The mayor knows all too well that most Angelenos don’t look beyond the gross numbers.
When they hear of $400 million in savings from the pension and benefit deal tentatively approved last Thursday, many will conclude that the city’s deficit, with estimates ranging from $400 million to $500 million through the next fiscal year, has been largely resolved.
He called it a watershed moment.
The reality is that $400 million is spread out over three to four years, but the deficit will still continue to grow by $300 million and up for at least the next four years net of the savings. Even if concessions are won from Police and Fire, the gap will still be at least $200 million per year.
What’s more, the safety valve provided by furloughs has been turned off as a result of the deal, leaving only layoffs as the remaining firewall between insolvency and survival.
The proposed agreement does not even address the unfunded pension liability estimated to be at least $1 billion. At some point, that needs to be amortized through even higher contributions. Doing that will become more difficult with retirees nearly equal in number to active employees as of today – there will be an increasingly smaller base available to cover overcommitments made to those already receiving pension and retiree healthcare benefits.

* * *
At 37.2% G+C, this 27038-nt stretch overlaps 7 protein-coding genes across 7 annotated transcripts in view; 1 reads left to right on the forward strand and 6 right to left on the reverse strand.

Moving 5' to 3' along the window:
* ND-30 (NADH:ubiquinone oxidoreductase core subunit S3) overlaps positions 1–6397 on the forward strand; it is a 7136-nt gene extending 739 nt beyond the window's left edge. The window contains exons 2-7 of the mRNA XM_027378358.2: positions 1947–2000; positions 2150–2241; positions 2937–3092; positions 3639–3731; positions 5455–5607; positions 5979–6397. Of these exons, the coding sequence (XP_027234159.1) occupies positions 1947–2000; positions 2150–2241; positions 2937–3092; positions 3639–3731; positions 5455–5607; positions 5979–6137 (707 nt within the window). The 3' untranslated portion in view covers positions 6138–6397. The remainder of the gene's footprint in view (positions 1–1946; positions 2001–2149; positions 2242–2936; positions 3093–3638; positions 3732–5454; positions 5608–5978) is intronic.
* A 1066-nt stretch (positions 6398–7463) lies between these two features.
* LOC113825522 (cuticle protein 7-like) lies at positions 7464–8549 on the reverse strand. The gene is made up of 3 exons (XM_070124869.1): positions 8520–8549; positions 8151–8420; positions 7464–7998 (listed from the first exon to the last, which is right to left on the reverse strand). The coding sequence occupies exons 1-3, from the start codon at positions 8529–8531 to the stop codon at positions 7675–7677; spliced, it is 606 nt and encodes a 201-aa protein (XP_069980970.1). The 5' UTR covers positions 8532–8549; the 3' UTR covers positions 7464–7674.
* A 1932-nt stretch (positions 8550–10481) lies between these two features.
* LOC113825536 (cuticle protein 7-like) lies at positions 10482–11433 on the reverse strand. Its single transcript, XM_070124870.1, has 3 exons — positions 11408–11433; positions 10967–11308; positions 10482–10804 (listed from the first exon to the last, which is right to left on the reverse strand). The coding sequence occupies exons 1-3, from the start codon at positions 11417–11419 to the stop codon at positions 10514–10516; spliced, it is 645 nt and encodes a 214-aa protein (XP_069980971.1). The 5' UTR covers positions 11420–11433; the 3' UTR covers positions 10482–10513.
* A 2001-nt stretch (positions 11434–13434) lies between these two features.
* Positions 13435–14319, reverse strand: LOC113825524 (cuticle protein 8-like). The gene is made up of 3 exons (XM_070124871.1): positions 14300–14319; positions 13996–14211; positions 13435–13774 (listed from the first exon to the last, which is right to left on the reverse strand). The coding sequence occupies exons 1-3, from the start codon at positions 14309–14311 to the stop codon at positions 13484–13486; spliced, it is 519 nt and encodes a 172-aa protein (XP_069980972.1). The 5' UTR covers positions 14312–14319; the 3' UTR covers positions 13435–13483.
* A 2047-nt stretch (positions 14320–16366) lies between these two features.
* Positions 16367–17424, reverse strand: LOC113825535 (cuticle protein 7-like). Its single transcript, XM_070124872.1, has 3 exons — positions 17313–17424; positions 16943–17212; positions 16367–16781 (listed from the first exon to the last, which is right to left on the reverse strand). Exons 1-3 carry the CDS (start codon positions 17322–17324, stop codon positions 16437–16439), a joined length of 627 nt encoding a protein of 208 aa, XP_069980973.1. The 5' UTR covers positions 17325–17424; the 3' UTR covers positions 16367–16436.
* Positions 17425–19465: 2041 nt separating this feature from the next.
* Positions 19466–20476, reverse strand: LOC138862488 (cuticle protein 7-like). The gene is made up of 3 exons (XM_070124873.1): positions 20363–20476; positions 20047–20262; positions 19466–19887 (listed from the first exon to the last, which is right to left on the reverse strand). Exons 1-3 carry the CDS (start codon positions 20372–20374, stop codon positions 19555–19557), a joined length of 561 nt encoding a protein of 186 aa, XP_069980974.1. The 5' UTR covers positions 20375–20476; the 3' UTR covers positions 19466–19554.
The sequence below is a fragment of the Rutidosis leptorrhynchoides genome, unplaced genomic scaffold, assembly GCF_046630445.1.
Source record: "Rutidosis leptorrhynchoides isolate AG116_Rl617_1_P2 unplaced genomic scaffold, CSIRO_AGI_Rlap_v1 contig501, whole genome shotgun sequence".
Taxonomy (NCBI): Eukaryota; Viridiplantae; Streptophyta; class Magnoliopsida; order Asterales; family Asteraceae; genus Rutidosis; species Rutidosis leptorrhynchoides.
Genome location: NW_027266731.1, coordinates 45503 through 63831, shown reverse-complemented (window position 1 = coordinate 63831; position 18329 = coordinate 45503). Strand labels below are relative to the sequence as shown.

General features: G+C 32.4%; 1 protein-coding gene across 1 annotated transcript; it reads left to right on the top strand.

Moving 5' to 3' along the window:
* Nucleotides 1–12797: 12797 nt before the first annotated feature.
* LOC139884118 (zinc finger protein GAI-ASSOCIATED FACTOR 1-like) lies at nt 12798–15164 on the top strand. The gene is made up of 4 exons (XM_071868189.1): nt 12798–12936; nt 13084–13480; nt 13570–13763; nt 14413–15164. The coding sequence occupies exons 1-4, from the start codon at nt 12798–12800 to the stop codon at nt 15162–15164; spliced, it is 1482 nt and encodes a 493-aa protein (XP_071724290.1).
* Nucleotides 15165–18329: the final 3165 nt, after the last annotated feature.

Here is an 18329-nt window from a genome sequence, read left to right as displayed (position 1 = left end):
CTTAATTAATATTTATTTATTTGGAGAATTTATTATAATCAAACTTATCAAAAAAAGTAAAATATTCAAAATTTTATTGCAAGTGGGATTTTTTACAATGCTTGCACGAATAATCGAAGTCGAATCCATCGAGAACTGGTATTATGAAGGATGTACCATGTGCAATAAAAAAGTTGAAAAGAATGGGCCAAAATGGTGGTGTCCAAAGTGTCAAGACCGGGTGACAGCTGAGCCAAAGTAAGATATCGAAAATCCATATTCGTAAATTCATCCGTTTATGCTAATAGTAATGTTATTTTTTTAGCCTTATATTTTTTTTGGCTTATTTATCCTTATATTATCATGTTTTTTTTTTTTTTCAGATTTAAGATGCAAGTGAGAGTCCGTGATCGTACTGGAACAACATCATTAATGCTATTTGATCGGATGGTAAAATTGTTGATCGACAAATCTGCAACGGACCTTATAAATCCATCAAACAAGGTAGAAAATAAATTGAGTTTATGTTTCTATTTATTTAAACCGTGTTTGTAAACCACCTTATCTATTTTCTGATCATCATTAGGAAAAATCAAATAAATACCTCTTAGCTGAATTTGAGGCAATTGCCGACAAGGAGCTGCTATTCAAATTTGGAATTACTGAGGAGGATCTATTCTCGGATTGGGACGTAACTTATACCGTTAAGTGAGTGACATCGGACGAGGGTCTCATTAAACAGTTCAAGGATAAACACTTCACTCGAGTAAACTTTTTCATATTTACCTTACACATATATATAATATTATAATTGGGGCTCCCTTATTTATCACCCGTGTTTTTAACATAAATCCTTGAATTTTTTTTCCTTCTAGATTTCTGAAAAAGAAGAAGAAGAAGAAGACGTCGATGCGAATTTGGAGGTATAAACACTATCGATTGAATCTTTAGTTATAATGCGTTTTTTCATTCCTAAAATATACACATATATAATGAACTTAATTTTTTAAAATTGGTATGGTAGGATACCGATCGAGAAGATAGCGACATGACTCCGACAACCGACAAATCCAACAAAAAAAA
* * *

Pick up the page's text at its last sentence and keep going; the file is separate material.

The mayor and the unions were obviously more concerned in presenting the appearance of progress by not informing the public of the still bleak forecast of the city’s financial condition.
Taking the projected savings out of the context of the overall long-term picture is plainly deceitful.
It will be interesting to see how each Council Member weighs in on the tentative package.
We already know Garcetti supports it unconditionally. I would assume that Koretz and Huizar will go along with him. You can count on Controller Greuel to buy into it – she probably hasn’t even considered the city’s financial condition beyond the next month, so what’s it to her?
The issue here goes beyond the inadequacy of the proposal. The agreement must be framed within the long-term strategy needed to save the city in terms the general public can appreciate. The mayor avoided doing that. Full disclosure is not his thing.
We need the media more than ever to put this story in perspective and keep the mayor honest – excuse me, I meant to say to keep him less deceptive.